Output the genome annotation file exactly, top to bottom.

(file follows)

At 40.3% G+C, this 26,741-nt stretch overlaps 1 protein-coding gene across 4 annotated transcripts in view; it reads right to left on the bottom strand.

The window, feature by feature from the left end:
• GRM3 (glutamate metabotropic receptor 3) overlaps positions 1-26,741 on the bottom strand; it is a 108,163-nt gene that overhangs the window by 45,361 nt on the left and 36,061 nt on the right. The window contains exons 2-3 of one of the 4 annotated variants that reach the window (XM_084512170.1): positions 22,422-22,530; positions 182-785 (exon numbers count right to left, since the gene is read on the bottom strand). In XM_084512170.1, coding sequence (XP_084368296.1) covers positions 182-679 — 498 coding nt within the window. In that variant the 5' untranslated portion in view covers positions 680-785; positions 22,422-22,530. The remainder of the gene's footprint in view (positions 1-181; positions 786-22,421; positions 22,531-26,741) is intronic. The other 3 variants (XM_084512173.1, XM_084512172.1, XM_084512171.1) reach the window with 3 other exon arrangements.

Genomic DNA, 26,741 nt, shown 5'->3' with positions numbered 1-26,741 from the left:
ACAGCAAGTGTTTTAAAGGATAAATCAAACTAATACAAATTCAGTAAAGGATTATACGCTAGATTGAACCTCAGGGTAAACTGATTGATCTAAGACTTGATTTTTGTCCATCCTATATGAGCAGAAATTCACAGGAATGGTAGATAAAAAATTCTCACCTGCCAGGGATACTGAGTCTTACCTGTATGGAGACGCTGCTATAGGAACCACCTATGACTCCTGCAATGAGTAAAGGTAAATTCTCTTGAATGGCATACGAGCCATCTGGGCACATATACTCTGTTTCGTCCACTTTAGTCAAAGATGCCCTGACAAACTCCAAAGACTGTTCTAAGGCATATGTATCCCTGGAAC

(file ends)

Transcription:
At 40.3% G+C, this 26,741-nt stretch overlaps 1 protein-coding gene across 4 annotated transcripts in view; it reads right to left on the bottom strand.

The window, feature by feature from the left end:
• GRM3 (glutamate metabotropic receptor 3) overlaps positions 1-26,741 on the bottom strand; it is a 108,163-nt gene that overhangs the window by 45,361 nt on the left and 36,061 nt on the right. The window contains exons 2-3 of one of the 4 annotated variants that reach the window (XM_084512170.1): positions 22,422-22,530; positions 182-785 (exon numbers count right to left, since the gene is read on the bottom strand). In XM_084512170.1, coding sequence (XP_084368296.1) covers positions 182-679 — 498 coding nt within the window. In that variant the 5' untranslated portion in view covers positions 680-785; positions 22,422-22,530. The remainder of the gene's footprint in view (positions 1-181; positions 786-22,421; positions 22,531-26,741) is intronic. The other 3 variants (XM_084512173.1, XM_084512172.1, XM_084512171.1) reach the window with 3 other exon arrangements.

Genomic DNA, 26,741 nt, shown 5'->3' with positions numbered 1-26,741 from the left:
ACAGCAAGTGTTTTAAAGGATAAATCAAACTAATACAAATTCAGTAAAGGATTATACGCTAGATTGAACCTCAGGGTAAACTGATTGATCTAAGACTTGATTTTTGTCCATCCTATATGAGCAGAAATTCACAGGAATGGTAGATAAAAAATTCTCACCTGCCAGGGATACTGAGTCTTACCTGTATGGAGACGCTGCTATAGGAACCACCTATGACTCCTGCAATGAGTAAAGGTAAATTCTCTTGAATGGCATACGAGCCATCTGGGCACATATACTCTGTTTCGTCCACTTTAGTCAAAGATGCCCTGACAAACTCCAAAGACTGTTCTAAGGCATATGTATCCCTGGAAC